However, since that DA incorporates a diversity of approaches with different epistemological roots, I shall concentrate only on methods such as Discursive Psychology (DP). The rationale underlying this choice is the importance of focusing only on the action orientation of talk, as well as in the ways in which written texts use discursive resources to achieve interpersonal objectives (Burman, 1997). Furthermore, DP does not aim to discover the ‘true nature’ of intelligence but to understand to the processes through which objects are ‘talked into being’ (Willig, 2001). Thus, instead of regarding I.Q. as defined in terms of ‘intrapsychic’ processes, my focus is directed towards the action orientation of talk and particular versions of the ‘truth’ being constructed through written text (Edwards, 1991a). The data analysed consisted of the article ‘Men cleverer than women claim’ published on the BBC News website. Although pretentiously written in a ‘detached fashion’, this article implicitly provides support towards ‘scientific’ claims about men’s intellectual superiority in relation to women. Hence, we must focus on the ways in which language norms ‘encourage authors to describe research in neat, objective, detached and sterile fashion, ignoring inevitably messy or subjective aspects’ (Parker, 1997: 284).

Analysis

This section consists of a systematic analysis of discursive accounts situated in the article. The following extracts are concerned with the views put forward by BBC News in the text. The analytical comments presented bellow each extract will be elaborated in the subsequent section as these do not constitute a full discourse analysis of the text. They simply reflect my attention to action orientation of talk. The categories ‘men’, ‘women’ and ‘I.Q.’ are deliberately placed in quotation marks as an attempt to avoid their reproduction as ‘factual’ or objective ‘truths’.

Extract 1

Title: ‘Men cleverer than women’ claim

Academics in the UK claim their research shows that men are more intelligent than women. A study to be published later this year in the British Journal of Psychology says that men are on average five points ahead on IQ tests. Paul Irwing and Professor Richard Lynn claim the difference grows when the highest IQ levels are considered.

The title of this article clearly demonstrates how discourses surrounding gender constructs a binary dualism between ‘men’ and ‘women’. This is, the concept ‘women’ is being constructed as the ‘other’ in relation to ‘men’. By writing about ‘men’ as intellectually ‘superior’, ‘women’ are automatically positioned as inferior. These categories are also assumed to be stable and natural. Additionally, in a different discursive context, this article draws upon authoritative voices through remarks such as ‘Academics in the UK’ and citing reputable publications such as The British Journal of Psychology. It is also interesting to notice that the BBC News is presenting this article in objective language. This linguistic exercise endorses an image of research as detached, objective and value-free. Furthermore, the functional orientation of claims like ‘on average five points ahead’ is to foster an image of intelligence as immutable or reducible to a single I.Q. score. Thus, ‘intelligence’ is being constructed as a fixed trait or ‘essence’ residing inside individuals and somehow objectively measurable or genetically transmissible. In this way, the BBC News has used a wide range of rhetorical strategies in order to warrant its claims regarding the legitimacy of gender differences in I.Q. scores. It seems to me that we can best make sense of these accounts by viewing them as ideological practices of representation, rather than objective facts or ‘true’ accounts of individuals’ intellectual ability (Schonemann, 1995)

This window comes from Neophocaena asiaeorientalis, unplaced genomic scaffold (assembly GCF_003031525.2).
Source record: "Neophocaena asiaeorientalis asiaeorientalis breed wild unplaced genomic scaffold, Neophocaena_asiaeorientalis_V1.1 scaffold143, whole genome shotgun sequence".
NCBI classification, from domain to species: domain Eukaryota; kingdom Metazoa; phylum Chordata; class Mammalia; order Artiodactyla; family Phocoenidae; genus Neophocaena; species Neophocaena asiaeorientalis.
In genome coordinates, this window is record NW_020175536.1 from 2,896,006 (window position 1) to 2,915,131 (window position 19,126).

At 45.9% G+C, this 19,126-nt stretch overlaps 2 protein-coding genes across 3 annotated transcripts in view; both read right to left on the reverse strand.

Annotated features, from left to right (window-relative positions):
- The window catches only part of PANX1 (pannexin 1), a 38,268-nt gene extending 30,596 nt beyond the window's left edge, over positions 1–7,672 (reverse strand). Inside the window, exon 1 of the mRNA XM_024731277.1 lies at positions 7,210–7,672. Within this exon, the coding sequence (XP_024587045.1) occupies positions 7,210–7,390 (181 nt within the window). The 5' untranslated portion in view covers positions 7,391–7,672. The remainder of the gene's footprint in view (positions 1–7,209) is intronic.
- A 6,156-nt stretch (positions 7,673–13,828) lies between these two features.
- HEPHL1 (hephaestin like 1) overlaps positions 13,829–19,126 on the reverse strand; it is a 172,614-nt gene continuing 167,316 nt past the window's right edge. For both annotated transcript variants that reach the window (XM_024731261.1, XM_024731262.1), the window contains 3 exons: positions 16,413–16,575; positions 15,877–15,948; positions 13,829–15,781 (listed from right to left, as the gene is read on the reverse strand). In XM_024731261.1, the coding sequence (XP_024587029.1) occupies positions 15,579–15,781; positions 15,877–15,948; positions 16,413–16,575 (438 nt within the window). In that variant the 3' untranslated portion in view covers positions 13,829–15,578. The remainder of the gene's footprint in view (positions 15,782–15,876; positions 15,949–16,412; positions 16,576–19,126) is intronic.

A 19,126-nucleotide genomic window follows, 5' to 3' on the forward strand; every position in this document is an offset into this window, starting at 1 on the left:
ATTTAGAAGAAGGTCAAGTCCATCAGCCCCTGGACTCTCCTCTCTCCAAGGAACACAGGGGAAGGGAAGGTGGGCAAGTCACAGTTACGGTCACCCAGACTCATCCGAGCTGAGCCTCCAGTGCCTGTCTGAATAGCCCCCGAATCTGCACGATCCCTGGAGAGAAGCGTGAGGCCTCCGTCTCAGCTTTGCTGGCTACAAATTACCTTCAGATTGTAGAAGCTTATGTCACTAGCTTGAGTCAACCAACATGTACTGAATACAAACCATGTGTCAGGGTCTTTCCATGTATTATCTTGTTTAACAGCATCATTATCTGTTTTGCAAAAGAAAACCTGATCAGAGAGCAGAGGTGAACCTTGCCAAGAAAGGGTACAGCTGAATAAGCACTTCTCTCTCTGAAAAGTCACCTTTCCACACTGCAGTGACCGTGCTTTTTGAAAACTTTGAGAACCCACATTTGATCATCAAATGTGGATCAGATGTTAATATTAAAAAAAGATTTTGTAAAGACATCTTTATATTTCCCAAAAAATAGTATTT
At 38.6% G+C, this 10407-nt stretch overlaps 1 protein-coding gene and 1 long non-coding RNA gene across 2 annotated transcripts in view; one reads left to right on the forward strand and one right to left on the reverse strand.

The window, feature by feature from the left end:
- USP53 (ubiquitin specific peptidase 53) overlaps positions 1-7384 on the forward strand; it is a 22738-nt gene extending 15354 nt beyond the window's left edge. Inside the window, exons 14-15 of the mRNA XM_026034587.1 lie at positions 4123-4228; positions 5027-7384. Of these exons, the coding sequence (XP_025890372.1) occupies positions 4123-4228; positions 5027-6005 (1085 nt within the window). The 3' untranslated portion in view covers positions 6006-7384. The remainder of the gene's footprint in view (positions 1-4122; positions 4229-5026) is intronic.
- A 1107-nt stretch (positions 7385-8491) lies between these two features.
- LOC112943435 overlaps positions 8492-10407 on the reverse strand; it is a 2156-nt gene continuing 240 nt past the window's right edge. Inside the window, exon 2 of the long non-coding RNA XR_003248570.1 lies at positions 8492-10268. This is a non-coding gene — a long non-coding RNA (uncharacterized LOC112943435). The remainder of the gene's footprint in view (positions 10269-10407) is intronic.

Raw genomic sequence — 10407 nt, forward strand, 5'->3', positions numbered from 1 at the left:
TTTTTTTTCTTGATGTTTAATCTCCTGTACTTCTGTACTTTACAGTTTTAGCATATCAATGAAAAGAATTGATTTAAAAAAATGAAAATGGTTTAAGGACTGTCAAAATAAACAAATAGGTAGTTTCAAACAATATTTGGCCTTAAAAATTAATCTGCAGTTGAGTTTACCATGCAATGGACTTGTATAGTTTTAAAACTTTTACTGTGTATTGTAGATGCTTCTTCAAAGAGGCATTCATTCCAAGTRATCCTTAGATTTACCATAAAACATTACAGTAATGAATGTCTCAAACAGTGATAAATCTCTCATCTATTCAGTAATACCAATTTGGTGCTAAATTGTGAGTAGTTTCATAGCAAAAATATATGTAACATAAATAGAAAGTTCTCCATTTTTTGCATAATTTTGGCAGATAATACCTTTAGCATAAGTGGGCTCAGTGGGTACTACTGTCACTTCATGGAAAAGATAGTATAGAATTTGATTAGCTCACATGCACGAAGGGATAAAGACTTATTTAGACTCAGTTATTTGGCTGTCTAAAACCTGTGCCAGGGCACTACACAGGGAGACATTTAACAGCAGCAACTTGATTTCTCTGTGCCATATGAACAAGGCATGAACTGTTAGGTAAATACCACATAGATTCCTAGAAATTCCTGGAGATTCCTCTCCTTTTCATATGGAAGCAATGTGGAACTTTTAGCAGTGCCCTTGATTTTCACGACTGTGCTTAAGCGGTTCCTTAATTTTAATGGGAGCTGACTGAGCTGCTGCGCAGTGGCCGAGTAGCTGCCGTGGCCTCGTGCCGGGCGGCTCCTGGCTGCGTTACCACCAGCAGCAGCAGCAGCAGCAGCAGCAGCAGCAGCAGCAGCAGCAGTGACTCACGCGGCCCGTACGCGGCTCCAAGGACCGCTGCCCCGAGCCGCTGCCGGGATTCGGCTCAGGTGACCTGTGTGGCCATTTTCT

Extract 2

‘Widening gap’

Dr Irwing, a senior lecturer in organisational psychology at Manchester University, told the Today programme on BBC Radio Four the study showed that, up to the age of 14, there was no difference between the IQs of boys and girls. “But beyond that age and into adulthood there is a difference of five points, which is small but it can have important implications,” he said. “This is against a background of women dramatically overtaking men in educational attainment and making very rapid advances in terms of occupational achievement.” The academics used a test which is said to measure “general cognitive ability” – spatial and verbal ability. As intelligence scores among the study group rose, the academics say they found a widening gap between the sexes. There were twice as many men with IQ scores of 125, for example, a level said to correspond with people getting first-class degrees. At scores of 155, associated with genius, there were 5.5 men for every woman.